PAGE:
"Making plans is important, but our gut reaction is to plan for the best-case outcomes, ignoring the high likelihood that things will go wrong.
A much better phrase is “failing to plan for problems is planning to fail.” To address the very high likelihood that problems will crop up, you need to plan for contingencies.
What explains cost overruns? They largely stem from the planning fallacy, our intuitive belief that everything will go according to plan, whether in IT projects or in other areas of business and life. The planning fallacy is one of many dangerous judgment errors – what scholars in cognitive neuroscience and behavioral economics call cognitive biases – that we make due to how our brains are wired.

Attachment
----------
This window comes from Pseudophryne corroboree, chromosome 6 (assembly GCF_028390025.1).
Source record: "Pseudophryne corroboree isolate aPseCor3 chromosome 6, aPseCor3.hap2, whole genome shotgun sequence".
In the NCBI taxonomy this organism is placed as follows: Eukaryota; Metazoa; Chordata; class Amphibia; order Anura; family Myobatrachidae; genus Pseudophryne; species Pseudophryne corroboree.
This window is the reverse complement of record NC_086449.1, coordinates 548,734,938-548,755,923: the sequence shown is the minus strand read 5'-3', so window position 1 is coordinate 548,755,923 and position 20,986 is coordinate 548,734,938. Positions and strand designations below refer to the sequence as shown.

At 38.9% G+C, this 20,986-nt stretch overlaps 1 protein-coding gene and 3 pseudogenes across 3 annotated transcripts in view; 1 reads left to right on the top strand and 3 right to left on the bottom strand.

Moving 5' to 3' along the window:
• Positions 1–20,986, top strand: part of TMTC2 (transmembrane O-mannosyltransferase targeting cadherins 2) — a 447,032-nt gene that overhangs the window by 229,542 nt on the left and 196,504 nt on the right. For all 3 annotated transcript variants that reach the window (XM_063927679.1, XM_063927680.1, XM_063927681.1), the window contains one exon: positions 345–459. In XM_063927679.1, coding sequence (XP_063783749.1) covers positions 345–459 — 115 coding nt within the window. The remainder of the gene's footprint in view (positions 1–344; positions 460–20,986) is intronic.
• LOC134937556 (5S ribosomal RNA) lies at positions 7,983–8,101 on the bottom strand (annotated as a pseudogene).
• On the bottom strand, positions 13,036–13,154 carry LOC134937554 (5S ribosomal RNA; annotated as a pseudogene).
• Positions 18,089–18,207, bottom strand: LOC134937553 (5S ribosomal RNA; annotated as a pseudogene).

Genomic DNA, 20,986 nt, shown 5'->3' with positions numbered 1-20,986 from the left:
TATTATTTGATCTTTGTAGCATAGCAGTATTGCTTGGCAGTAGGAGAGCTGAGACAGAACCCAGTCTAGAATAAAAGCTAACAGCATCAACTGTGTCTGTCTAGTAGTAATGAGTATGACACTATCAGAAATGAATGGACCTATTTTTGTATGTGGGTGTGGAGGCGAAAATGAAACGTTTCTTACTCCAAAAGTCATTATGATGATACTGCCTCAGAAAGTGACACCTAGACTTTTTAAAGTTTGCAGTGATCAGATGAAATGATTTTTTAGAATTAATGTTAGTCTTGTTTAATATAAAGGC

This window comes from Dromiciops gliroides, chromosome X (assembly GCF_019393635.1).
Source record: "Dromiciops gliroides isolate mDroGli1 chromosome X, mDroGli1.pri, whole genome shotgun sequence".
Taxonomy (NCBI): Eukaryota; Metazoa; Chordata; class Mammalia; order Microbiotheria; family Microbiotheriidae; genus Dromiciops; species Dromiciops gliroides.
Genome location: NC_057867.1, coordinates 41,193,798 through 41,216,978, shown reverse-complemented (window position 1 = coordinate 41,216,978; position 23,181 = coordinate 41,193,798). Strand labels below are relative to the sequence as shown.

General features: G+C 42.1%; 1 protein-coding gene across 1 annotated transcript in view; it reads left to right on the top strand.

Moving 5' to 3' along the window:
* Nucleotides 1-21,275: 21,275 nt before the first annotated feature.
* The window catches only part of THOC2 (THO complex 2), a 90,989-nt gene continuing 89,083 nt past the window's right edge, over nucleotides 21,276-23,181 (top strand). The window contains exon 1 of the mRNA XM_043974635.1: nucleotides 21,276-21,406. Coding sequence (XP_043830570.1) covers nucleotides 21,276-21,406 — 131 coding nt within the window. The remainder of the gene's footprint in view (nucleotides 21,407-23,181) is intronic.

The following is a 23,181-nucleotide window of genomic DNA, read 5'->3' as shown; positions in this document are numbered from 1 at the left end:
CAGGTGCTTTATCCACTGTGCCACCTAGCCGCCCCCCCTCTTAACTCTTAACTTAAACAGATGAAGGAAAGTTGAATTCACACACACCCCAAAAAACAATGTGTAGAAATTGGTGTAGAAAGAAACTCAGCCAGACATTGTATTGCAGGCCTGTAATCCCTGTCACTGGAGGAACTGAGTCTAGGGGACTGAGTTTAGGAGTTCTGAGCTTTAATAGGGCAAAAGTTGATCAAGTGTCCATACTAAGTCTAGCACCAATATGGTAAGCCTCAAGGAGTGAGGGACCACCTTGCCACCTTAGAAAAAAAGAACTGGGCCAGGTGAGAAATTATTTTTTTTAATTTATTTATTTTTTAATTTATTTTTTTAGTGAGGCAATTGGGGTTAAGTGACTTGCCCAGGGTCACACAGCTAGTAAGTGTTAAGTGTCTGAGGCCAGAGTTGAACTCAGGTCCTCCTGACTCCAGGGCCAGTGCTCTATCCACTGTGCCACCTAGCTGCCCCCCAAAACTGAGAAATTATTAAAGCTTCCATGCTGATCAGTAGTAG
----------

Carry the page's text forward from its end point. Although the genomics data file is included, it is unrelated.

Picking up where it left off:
Four Research-Based Techniques to Avoid the Planning Fallacy
1. Anticipate what problems might come up and address them in advance through prospective hindsight where you envision yourself in the future looking back at potential challenges in the present."
quinta-feira, junho 27, 2019
“failing to plan for problems is planning to fail”
Excelente texto, "The Myth of “Failing to Plan is Planning to Fail”", bom para suportar a introdução e a justificação para a abordagem baseada no risco incluída na ISO 9001:2015: